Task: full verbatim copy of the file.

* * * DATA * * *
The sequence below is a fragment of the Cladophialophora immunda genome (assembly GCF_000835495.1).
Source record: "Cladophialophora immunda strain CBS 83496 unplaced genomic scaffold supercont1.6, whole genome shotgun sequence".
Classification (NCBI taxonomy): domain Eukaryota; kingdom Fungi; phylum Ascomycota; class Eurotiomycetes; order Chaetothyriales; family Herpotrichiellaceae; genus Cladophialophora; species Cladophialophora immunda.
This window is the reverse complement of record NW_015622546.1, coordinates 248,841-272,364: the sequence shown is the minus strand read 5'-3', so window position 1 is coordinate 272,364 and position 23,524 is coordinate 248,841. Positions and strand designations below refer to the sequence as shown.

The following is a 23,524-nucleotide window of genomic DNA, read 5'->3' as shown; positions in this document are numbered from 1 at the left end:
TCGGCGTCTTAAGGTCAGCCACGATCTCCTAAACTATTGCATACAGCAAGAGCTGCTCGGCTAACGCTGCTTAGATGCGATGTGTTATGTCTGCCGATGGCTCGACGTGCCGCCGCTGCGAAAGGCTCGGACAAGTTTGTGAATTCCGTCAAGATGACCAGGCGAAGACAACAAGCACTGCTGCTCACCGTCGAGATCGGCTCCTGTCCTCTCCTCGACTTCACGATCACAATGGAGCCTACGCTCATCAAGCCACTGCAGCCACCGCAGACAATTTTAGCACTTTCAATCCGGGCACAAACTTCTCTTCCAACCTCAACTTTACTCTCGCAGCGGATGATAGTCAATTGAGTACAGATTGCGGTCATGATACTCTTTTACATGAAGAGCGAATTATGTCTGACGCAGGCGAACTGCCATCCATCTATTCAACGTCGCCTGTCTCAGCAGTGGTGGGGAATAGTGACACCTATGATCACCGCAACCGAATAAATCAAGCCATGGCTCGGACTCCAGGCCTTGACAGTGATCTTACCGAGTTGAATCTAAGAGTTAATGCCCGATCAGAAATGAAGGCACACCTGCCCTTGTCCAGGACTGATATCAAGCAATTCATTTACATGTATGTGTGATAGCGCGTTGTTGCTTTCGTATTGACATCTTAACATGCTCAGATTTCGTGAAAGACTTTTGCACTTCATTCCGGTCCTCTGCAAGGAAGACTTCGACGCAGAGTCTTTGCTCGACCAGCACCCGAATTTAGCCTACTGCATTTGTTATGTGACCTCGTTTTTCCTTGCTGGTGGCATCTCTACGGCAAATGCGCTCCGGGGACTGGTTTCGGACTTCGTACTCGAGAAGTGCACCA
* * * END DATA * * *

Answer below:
The sequence below is a fragment of the Cladophialophora immunda genome (assembly GCF_000835495.1).
Source record: "Cladophialophora immunda strain CBS 83496 unplaced genomic scaffold supercont1.6, whole genome shotgun sequence".
Classification (NCBI taxonomy): domain Eukaryota; kingdom Fungi; phylum Ascomycota; class Eurotiomycetes; order Chaetothyriales; family Herpotrichiellaceae; genus Cladophialophora; species Cladophialophora immunda.
This window is the reverse complement of record NW_015622546.1, coordinates 248,841-272,364: the sequence shown is the minus strand read 5'-3', so window position 1 is coordinate 272,364 and position 23,524 is coordinate 248,841. Positions and strand designations below refer to the sequence as shown.

The following is a 23,524-nucleotide window of genomic DNA, read 5'->3' as shown; positions in this document are numbered from 1 at the left end:
TCGGCGTCTTAAGGTCAGCCACGATCTCCTAAACTATTGCATACAGCAAGAGCTGCTCGGCTAACGCTGCTTAGATGCGATGTGTTATGTCTGCCGATGGCTCGACGTGCCGCCGCTGCGAAAGGCTCGGACAAGTTTGTGAATTCCGTCAAGATGACCAGGCGAAGACAACAAGCACTGCTGCTCACCGTCGAGATCGGCTCCTGTCCTCTCCTCGACTTCACGATCACAATGGAGCCTACGCTCATCAAGCCACTGCAGCCACCGCAGACAATTTTAGCACTTTCAATCCGGGCACAAACTTCTCTTCCAACCTCAACTTTACTCTCGCAGCGGATGATAGTCAATTGAGTACAGATTGCGGTCATGATACTCTTTTACATGAAGAGCGAATTATGTCTGACGCAGGCGAACTGCCATCCATCTATTCAACGTCGCCTGTCTCAGCAGTGGTGGGGAATAGTGACACCTATGATCACCGCAACCGAATAAATCAAGCCATGGCTCGGACTCCAGGCCTTGACAGTGATCTTACCGAGTTGAATCTAAGAGTTAATGCCCGATCAGAAATGAAGGCACACCTGCCCTTGTCCAGGACTGATATCAAGCAATTCATTTACATGTATGTGTGATAGCGCGTTGTTGCTTTCGTATTGACATCTTAACATGCTCAGATTTCGTGAAAGACTTTTGCACTTCATTCCGGTCCTCTGCAAGGAAGACTTCGACGCAGAGTCTTTGCTCGACCAGCACCCGAATTTAGCCTACTGCATTTGTTATGTGACCTCGTTTTTCCTTGCTGGTGGCATCTCTACGGCAAATGCGCTCCGGGGACTGGTTTCGGACTTCGTACTCGAGAAGTGCACCA